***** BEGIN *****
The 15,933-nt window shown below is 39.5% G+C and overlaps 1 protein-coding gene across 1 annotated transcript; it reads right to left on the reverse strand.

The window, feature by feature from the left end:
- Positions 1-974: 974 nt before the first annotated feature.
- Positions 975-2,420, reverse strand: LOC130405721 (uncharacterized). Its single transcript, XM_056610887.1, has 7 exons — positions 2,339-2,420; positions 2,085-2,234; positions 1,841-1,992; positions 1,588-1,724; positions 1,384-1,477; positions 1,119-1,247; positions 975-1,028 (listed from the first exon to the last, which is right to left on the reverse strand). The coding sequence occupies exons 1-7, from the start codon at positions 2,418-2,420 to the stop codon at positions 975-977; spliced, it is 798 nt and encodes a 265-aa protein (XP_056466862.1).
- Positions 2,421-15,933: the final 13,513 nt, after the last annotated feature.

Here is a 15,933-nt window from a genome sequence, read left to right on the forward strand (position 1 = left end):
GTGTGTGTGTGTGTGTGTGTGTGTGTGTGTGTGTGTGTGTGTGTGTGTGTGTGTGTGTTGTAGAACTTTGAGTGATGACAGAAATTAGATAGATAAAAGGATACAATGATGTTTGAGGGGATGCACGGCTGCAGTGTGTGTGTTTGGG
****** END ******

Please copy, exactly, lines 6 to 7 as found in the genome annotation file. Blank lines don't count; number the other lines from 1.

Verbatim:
Here is a 15,933-nt window from a genome sequence, read left to right on the forward strand (position 1 = left end):
GTGTGTGTGTGTGTGTGTGTGTGTGTGTGTGTGTGTGTGTGTGTGTGTGTGTGTGTGTTGTAGAACTTTGAGTGATGACAGAAATTAGATAGATAAAAGGATACAATGATGTTTGAGGGGATGCACGGCTGCAGTGTGTGTGTTTGGG